As thermal imaging cameras detect long-wave infrared (LWIR) radiation, or heat, they are equally adept at detecting heat in daylight, in total darkness, or in blinding sun glare. They also work significantly better than visible cameras in smoke or in inclement weather such as fog. But what if thermal imaging and visible imaging, or RGB, could be fused together to create a comprehensive single image for improved awareness?
That’s now possible thanks to QuadSight, a multi-spectral vision solution from Foresight, an innovator in automotive vision systems. The QuadSight imaging system essentially combines data from two FLIR Boson thermal imaging cameras and two RGB cameras, hence quad, developed with a ground-breaking stereo imaging method by merging the strengths of each vision system technology. All four cameras are synced and run at 30 frames per second, featuring a unique, patent-pending technology that calibrates all cameras to a common coordinate axis, thus providing accurate pixel fusion between images received from the RGB and thermal cameras.
By using both thermal cameras and RGB cameras, QuadSight creates three-dimensional (3D) awareness of its surroundings across two parts of the electromagnetic spectrum, which serves complementary and redundancy roles for other sensing modalities, including LIDAR, radar, and ultrasonic. Within this context, QuadSight not only determines the distance and shape of objects in front of the vehicle, it also measures the heat of everything in view, enabling the system to more accurately classify if an object detected is a living thing. Afterall, living things such as people and other large mammals are the types of objects people least want to hit.
Stereo vision works similar to human vision in that it’s based on triangulation of rays, in this case, through both left and right thermal and visible cameras, as compared to our left and right eyes. This way, Quadsight can provide depth perception by computing the distances to different objects in a given scene in real time. This is achieved by finding corresponding pixels between the camera stereo pairs and then triangulating the distance measurements through image processing and deep learning algorithms.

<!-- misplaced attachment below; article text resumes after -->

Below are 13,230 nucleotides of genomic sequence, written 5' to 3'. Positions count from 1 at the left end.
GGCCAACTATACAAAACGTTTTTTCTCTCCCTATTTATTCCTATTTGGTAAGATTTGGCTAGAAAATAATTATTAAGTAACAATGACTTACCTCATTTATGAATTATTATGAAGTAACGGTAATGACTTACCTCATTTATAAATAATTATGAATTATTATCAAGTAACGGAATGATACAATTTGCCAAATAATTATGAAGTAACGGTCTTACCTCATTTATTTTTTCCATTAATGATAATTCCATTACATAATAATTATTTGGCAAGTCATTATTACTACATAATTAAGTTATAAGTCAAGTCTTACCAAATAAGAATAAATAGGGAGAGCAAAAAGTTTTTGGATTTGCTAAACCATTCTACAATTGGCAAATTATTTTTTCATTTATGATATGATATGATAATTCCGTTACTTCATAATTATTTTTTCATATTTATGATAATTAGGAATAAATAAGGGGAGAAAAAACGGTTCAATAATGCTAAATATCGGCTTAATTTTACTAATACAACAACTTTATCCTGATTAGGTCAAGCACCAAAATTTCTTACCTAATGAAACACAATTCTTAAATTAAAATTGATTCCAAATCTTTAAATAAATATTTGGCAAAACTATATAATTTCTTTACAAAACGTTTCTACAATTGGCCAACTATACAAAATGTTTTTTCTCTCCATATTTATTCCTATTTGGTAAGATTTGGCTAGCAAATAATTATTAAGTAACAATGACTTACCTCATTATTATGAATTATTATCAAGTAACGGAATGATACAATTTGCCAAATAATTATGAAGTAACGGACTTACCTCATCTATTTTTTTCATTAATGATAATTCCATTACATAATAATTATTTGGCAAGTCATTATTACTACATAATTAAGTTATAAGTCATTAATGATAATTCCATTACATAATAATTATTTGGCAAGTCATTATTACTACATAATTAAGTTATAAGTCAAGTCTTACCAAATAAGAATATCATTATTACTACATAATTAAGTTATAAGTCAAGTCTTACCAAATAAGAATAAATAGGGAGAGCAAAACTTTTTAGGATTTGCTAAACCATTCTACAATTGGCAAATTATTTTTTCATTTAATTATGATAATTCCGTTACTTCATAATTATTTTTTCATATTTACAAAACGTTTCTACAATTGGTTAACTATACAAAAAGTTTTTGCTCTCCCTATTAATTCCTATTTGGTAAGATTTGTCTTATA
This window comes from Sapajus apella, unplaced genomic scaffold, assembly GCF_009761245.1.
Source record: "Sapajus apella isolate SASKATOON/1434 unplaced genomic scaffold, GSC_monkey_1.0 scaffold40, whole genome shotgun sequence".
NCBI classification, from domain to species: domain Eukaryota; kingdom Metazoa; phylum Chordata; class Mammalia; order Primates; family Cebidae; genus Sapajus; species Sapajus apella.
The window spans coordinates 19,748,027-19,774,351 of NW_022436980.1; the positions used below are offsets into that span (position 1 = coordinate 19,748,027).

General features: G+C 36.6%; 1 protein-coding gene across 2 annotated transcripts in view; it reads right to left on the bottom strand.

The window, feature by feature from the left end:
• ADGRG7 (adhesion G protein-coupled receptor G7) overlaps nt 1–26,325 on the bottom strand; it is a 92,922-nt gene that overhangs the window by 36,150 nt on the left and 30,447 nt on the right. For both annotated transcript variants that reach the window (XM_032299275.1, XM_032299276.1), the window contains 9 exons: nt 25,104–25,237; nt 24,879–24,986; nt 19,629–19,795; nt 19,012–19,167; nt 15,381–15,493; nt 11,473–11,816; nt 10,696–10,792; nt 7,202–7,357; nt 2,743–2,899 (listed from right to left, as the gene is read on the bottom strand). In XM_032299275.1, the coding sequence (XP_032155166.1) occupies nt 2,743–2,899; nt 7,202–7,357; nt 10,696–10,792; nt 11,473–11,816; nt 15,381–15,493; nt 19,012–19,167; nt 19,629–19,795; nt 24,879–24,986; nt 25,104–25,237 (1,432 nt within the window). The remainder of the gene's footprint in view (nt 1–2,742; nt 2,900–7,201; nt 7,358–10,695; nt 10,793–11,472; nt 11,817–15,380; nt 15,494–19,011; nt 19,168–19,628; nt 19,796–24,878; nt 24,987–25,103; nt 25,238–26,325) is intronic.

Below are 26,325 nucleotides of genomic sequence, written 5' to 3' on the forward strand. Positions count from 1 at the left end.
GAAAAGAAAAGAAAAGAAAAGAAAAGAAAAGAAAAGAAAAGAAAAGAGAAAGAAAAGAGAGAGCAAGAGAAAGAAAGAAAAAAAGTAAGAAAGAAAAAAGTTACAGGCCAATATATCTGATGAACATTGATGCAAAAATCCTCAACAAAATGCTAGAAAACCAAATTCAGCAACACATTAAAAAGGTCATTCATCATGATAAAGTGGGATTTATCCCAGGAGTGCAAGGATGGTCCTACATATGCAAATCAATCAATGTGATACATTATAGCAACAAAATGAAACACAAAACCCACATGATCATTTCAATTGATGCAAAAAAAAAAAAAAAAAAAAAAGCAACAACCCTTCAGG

Stereo thermal and RGB cameras can be valuable for advanced driving assist systems (ADAS) that already exist today, such as automatic emergency braking (AEB), through to level 4 and level 5 autonomous systems currently in development, making each level more reliable and safer. Not only could the QuadSight system tell the vehicle to slow down upon detecting any type of object on the road in any lighting condition, it could also provide redundant distance data, potentially with a vehicle’s LIDAR and radar systems, to ensure the vehicle makes the most appropriate decision for the circumstance.
This feature is especially crucial in cluttered urban environments. As both visible and thermal cameras collect data passively, they can bridge information gaps that could develop from interference between competing active LIDAR or radar systems, making up for a reduction in fidelity, as well as in poor weather such as heavy rain, where LIDAR might be further challenged.
Ultimately, to achieve true autonomy, vehicles of the future will need multiple sensor types, including stereo thermal and visible cameras, that provide multiple redundancies to ensure that in any given situation, no matter how rare or unlikely, the vehicle will perform effectively to maintain safety. That safety refers to the passengers inside a vehicle along with passengers in other vehicles, pedestrians, cyclists, animals, and any other objects sharing the roadway.